LONDON — When Kate Collins was looking for a combination 18th birthday and high school graduation present for her eldest son, Will, time was of the essence.
She wanted a milestone gift, something he would always remember receiving at a pivotal time in his life, as he was leaving home in London to begin his studies at Harvard University.
She decided on a watch, something that was cool as well as practical, that he could have and use all his life. After some initial searching online, Ms. Collins, an American mother of four based in London, decided on a stainless steel Tag Heuer. She said it was not inexpensive, but she was drawn to the watch because it was not flashy, was a practical timepiece and could even be worn when swimming.
To her surprise, Will, now 21 and a junior majoring in history, loved it. “You want to get something that you will keep awhile and remind you of those milestones and special people who are with you during that time,” he said. “A watch does not go out of date, especially if it is an analog or older watch; it only increases with value, financially and sentimentally. That is an important thing for a gift.”
Building on that success, she also decided to give her second son, Patrick, a Tag Heuer when he graduated from high school last year. “Looking at your phone to see what time it is, you could be checking your email, a text from a friend, but looking at your watch, whether in class or in a meeting, means you are just looking at what time it is,” she said. “A watch makes a statement, which is ‘I am an adult.”’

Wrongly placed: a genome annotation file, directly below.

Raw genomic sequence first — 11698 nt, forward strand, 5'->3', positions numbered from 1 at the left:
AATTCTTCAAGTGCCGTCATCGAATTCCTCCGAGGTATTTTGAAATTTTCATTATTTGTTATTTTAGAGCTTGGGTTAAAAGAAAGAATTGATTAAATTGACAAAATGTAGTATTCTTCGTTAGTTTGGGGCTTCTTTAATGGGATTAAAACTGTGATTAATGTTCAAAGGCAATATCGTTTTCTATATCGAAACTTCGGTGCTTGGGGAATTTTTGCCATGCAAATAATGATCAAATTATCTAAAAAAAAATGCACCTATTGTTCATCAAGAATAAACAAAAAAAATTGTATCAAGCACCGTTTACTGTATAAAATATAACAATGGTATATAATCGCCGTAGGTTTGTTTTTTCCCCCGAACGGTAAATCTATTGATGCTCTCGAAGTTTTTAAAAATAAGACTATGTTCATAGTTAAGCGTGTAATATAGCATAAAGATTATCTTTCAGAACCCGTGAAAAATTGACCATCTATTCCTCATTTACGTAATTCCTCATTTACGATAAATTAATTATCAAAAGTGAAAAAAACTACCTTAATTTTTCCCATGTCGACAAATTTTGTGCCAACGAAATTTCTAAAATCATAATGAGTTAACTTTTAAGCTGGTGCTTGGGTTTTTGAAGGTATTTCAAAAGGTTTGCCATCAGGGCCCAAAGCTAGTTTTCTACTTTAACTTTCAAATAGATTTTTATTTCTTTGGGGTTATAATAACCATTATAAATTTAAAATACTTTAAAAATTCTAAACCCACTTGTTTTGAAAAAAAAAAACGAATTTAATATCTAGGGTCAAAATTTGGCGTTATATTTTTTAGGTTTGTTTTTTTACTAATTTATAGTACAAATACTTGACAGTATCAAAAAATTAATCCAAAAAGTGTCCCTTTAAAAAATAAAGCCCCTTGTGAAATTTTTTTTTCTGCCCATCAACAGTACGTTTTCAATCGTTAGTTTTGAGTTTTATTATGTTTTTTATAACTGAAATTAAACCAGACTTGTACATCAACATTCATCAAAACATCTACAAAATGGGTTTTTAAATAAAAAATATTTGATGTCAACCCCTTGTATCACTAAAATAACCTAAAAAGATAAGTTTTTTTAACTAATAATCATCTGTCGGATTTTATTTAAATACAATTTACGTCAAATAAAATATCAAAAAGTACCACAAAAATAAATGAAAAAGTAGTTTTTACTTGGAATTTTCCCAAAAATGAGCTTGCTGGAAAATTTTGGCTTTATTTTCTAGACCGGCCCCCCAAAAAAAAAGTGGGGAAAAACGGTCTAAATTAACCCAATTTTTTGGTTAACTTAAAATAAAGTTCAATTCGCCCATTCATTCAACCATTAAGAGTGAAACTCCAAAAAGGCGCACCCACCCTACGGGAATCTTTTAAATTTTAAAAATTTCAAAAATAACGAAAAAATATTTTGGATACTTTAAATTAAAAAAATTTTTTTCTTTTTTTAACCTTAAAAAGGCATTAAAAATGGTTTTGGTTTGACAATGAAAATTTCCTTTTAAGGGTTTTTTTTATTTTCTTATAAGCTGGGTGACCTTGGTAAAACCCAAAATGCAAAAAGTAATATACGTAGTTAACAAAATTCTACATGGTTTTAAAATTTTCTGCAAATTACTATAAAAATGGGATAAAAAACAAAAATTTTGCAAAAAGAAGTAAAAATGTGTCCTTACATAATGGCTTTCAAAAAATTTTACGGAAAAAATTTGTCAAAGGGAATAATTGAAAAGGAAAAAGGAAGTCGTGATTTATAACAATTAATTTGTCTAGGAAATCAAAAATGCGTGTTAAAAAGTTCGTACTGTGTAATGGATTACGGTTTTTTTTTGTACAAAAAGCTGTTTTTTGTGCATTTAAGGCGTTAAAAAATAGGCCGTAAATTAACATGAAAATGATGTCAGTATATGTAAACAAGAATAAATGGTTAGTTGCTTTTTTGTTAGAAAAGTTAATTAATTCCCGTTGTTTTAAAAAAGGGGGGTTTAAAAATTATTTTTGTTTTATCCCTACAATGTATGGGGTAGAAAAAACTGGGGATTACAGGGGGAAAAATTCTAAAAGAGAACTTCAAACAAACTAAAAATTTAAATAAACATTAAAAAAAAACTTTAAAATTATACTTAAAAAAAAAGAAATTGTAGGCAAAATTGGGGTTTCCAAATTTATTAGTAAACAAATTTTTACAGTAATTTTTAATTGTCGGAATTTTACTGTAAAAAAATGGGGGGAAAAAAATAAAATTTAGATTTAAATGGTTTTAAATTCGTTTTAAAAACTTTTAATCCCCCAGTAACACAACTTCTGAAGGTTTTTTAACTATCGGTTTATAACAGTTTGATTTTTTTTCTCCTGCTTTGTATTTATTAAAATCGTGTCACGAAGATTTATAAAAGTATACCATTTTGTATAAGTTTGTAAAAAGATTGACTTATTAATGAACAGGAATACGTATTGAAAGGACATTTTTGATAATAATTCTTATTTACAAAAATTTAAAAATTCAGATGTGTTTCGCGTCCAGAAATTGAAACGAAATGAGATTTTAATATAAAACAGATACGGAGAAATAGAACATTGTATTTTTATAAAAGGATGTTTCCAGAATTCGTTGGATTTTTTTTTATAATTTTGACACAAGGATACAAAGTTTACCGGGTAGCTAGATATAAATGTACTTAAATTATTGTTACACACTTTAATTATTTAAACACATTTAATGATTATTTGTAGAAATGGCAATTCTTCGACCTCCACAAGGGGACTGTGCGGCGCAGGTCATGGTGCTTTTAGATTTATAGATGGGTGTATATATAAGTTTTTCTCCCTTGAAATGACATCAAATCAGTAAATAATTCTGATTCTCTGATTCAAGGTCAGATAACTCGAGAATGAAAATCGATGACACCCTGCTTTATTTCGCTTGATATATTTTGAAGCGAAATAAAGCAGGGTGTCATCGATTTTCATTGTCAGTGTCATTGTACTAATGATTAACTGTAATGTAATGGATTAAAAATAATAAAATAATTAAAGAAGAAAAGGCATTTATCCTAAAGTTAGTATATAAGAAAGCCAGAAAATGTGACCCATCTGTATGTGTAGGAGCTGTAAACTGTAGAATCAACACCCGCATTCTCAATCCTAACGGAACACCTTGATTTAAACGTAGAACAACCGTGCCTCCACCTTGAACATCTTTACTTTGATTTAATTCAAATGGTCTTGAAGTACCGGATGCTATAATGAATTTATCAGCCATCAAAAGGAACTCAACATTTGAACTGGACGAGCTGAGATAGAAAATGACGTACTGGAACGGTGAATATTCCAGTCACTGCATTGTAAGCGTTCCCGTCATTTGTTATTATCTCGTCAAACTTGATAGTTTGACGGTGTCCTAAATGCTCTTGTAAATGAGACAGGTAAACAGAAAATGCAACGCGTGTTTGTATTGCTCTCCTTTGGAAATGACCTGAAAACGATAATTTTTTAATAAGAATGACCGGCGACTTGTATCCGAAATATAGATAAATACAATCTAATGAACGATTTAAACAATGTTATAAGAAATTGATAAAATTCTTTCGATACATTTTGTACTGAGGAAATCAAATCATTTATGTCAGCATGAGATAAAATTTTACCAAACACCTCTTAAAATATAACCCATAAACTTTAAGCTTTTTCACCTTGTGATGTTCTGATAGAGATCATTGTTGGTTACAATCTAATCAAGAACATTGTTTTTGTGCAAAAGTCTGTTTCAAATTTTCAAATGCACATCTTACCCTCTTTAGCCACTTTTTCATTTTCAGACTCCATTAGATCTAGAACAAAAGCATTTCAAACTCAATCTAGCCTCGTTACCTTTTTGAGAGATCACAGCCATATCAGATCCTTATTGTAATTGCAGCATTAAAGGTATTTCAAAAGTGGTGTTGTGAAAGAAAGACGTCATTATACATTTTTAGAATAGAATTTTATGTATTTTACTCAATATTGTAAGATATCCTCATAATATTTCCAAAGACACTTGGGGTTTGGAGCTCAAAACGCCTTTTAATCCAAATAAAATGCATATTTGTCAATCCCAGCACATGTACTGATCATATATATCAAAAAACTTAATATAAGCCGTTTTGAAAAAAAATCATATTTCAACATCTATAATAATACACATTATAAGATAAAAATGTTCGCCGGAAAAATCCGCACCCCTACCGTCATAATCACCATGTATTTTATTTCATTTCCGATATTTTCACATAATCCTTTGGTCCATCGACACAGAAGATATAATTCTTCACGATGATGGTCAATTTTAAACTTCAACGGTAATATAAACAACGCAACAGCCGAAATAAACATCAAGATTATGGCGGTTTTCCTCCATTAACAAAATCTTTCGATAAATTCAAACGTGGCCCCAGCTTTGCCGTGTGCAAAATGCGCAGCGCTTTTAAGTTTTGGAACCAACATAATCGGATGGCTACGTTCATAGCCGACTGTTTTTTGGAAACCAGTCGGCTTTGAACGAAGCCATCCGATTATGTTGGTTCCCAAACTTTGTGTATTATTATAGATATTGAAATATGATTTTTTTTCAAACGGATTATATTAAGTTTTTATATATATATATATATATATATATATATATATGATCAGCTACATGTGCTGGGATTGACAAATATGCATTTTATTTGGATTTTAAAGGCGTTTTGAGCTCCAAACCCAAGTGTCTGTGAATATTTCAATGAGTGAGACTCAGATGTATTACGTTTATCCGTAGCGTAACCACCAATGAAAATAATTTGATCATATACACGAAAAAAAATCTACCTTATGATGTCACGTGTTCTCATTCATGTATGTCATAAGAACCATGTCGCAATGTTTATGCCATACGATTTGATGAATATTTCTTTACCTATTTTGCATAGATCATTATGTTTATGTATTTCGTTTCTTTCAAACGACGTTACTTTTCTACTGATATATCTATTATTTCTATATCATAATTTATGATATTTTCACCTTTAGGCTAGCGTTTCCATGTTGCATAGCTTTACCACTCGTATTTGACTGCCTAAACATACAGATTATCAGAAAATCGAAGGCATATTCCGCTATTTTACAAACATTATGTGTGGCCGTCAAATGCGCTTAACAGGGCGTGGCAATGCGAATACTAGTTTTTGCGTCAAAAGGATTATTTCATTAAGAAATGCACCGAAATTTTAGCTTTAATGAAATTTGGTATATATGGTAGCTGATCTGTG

The industry, aware of stories like Ms. Collins’s, promotes watches as the perfect present for big events — Patek Philippe even has a slogan: “Begin Your Own Tradition.” And luxury brands including Cartier, Tag Heuer, Tudor, Raymond Weil and Tiffany deliberately have a range of prices to make gift-giving to teens more practical.
“When you give a watch as a gift, what I really think you are saying is ‘You are a responsible person now. You are in control of your own schedule; you have places to be and people are relying on you,”’ said Ariel Adams, founder and editor of ABlogToWatch, one of the most popular watch blogs. “The symbolic element of that is much more powerful than some of the more temporary things that kids are into these days.”
Mary Marsh agrees. When her daughter, Margaret, then a student at Princeton University, was about to turn 21, she asked for a Cartier watch as a gift.
Thinking it was a great present and remembering that she had received a watch when she graduated from high school, Ms. Marsh, who lives in Hong Kong, went to a department store to check prices and options.
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“To be honest, I would like the watch I got for Margaret,” she joked. “It is a classic enough watch so it won’t look like ‘I got this in 2014.”’
That, watch experts say, is an important consideration. Classic styles like Cartier’s Tank line and Bulgari’s Serpenti in stainless steel are a few of the watches that Marina Larroudé, Teen Vogue’s fashion editor, has seen on a number of young women lately. “For me, a watch is a piece of jewelry, it is not just about checking time,” she said. “I would give the most classic piece.”